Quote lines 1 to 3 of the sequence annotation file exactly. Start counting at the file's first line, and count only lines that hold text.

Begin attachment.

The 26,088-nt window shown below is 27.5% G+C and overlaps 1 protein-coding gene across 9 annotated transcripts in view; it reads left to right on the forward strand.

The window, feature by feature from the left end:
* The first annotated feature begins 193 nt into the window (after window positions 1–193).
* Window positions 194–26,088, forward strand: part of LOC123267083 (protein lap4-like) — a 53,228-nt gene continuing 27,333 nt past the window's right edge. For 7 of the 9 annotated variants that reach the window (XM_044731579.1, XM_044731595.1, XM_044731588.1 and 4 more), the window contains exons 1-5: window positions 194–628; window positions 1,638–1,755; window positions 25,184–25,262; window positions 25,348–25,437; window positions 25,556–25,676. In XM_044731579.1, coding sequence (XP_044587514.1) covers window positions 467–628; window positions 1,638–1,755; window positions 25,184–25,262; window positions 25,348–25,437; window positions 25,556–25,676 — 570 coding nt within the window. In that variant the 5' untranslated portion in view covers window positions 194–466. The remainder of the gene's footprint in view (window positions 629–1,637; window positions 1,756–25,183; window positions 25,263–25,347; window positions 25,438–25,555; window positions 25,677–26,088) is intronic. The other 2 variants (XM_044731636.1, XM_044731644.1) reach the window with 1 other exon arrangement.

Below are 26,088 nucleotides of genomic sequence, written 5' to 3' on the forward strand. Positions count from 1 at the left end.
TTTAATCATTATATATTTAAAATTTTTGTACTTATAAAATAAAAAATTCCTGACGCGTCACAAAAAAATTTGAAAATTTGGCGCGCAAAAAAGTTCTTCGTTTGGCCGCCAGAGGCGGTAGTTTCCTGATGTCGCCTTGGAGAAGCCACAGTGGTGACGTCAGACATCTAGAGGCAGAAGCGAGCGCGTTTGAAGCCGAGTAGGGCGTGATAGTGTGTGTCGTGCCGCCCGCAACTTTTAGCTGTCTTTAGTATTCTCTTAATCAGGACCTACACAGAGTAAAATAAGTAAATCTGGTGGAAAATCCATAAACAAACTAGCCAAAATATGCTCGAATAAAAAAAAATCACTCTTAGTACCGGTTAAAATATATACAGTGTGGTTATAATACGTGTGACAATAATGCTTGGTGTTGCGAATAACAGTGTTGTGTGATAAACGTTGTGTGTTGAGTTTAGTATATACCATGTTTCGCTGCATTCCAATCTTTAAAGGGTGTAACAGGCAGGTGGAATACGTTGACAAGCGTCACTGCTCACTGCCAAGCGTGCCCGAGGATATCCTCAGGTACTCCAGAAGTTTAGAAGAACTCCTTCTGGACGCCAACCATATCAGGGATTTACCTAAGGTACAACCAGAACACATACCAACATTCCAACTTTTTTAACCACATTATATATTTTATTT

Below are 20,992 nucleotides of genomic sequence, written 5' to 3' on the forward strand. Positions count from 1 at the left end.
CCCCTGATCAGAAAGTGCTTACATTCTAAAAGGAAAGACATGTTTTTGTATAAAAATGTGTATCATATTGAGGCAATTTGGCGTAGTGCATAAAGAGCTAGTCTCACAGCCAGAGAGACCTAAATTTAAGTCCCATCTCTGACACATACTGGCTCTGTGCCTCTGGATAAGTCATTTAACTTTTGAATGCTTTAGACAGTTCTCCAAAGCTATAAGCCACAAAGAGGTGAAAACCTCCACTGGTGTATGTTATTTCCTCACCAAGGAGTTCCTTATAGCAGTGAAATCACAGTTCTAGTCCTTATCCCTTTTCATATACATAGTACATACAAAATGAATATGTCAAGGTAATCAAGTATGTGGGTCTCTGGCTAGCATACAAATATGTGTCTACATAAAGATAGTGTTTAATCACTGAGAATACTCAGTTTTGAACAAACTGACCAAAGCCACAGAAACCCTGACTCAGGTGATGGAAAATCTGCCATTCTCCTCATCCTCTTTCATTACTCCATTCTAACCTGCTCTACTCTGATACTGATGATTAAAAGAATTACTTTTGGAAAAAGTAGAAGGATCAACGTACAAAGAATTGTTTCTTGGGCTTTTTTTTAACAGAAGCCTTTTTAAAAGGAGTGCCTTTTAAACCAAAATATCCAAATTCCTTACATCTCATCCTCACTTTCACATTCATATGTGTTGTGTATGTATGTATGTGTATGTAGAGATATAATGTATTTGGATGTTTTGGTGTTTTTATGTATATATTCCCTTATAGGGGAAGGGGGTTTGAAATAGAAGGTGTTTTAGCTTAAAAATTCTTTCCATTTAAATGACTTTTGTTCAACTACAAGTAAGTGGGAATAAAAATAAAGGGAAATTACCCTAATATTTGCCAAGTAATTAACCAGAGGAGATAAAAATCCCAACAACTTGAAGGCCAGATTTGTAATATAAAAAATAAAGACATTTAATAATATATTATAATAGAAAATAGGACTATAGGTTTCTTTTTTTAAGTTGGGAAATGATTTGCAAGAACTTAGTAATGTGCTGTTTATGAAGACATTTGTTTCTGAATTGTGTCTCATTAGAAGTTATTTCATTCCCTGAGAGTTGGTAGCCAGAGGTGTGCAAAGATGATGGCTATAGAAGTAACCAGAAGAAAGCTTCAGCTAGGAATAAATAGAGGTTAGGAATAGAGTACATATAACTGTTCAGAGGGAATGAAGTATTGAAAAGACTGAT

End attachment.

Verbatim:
The 26,088-nt window shown below is 27.5% G+C and overlaps 1 protein-coding gene across 9 annotated transcripts in view; it reads left to right on the forward strand.

The window, feature by feature from the left end:
* The first annotated feature begins 193 nt into the window (after window positions 1–193).